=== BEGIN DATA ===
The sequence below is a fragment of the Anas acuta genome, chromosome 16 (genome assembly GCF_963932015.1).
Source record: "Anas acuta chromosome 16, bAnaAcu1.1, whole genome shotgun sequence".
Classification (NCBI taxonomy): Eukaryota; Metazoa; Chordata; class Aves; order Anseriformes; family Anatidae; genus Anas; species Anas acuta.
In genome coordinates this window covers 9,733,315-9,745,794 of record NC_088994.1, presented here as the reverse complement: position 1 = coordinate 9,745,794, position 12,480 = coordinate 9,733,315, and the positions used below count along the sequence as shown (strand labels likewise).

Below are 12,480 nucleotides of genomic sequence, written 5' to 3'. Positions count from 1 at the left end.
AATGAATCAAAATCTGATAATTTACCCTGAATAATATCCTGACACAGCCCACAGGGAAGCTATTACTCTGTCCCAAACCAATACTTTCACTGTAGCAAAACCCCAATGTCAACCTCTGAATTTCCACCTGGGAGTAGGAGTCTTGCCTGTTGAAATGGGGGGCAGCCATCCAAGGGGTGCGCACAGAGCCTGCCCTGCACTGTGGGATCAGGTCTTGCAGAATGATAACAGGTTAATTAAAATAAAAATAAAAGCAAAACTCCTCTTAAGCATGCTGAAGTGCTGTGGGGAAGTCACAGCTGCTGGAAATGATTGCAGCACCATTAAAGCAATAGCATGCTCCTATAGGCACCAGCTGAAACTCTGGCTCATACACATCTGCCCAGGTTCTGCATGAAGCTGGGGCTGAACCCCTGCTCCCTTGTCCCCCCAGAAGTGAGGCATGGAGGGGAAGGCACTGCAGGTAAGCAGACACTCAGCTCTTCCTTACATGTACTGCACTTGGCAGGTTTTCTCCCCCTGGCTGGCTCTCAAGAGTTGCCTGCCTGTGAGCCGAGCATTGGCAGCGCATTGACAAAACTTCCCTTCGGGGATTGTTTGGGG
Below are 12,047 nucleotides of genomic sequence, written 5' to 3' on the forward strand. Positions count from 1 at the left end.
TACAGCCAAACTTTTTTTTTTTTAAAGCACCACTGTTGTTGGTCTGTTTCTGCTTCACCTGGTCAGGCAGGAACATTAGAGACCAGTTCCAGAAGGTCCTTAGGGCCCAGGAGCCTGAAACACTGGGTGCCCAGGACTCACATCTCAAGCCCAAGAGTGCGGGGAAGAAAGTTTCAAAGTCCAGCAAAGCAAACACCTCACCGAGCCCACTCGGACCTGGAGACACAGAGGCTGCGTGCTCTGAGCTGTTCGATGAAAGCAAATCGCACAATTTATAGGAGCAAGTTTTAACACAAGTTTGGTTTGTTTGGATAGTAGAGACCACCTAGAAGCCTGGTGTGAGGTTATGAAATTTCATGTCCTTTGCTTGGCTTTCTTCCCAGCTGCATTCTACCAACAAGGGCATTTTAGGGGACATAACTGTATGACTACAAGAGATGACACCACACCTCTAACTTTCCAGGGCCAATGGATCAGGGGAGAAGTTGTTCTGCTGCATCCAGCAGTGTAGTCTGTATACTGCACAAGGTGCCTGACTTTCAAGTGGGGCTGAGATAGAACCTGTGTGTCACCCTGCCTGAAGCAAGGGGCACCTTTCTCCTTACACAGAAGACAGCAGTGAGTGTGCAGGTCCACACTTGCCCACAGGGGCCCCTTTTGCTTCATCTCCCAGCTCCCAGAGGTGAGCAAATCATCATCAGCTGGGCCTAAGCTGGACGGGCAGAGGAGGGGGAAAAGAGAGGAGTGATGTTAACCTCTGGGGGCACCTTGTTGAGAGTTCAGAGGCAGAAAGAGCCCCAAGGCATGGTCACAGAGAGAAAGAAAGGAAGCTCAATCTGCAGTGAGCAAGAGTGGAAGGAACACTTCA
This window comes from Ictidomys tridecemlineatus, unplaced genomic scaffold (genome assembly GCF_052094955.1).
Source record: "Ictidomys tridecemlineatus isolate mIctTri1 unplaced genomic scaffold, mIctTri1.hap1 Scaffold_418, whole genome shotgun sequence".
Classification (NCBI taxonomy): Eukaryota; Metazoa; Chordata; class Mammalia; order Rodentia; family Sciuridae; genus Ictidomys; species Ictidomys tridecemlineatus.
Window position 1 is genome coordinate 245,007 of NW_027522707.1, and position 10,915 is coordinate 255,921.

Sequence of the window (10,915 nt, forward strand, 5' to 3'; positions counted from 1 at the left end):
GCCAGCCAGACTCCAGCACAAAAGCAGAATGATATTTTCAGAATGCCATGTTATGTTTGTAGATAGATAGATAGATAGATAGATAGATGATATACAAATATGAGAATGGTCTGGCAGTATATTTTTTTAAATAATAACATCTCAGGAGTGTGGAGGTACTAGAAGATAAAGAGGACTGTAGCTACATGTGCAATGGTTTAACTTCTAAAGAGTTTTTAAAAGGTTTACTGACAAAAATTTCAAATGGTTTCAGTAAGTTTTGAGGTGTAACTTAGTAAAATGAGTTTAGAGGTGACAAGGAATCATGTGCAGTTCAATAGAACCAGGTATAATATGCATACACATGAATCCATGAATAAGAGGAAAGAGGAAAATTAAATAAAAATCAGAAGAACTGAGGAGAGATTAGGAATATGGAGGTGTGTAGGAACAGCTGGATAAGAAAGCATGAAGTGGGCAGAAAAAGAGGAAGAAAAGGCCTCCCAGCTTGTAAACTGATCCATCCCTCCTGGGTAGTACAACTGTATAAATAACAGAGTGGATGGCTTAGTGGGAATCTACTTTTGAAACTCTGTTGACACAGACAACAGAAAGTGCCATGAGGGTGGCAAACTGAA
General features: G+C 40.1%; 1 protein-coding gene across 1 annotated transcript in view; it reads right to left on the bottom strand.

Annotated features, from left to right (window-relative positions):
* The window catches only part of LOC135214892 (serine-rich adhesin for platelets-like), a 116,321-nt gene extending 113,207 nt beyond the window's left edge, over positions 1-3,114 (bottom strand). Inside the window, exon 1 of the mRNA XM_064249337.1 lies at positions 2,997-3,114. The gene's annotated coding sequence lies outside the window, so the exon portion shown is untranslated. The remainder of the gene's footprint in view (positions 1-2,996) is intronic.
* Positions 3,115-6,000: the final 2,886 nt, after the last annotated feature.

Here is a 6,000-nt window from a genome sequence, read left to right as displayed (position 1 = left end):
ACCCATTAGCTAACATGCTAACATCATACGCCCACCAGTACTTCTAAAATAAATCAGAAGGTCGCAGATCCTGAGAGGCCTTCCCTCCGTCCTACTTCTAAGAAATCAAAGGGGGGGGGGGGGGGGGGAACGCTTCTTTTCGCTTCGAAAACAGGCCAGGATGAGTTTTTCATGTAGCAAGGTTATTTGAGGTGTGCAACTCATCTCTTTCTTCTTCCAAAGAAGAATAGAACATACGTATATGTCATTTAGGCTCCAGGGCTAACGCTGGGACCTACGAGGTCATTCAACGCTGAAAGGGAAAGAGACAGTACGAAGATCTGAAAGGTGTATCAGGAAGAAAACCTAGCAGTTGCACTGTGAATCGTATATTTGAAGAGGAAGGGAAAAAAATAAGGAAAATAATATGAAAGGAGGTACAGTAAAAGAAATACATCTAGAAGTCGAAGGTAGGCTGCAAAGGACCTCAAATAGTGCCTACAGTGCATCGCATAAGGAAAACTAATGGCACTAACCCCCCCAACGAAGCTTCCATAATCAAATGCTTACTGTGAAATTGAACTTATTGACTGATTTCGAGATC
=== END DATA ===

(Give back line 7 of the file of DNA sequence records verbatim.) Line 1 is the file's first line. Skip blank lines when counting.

Below are 12,047 nucleotides of genomic sequence, written 5' to 3' on the forward strand. Positions count from 1 at the left end.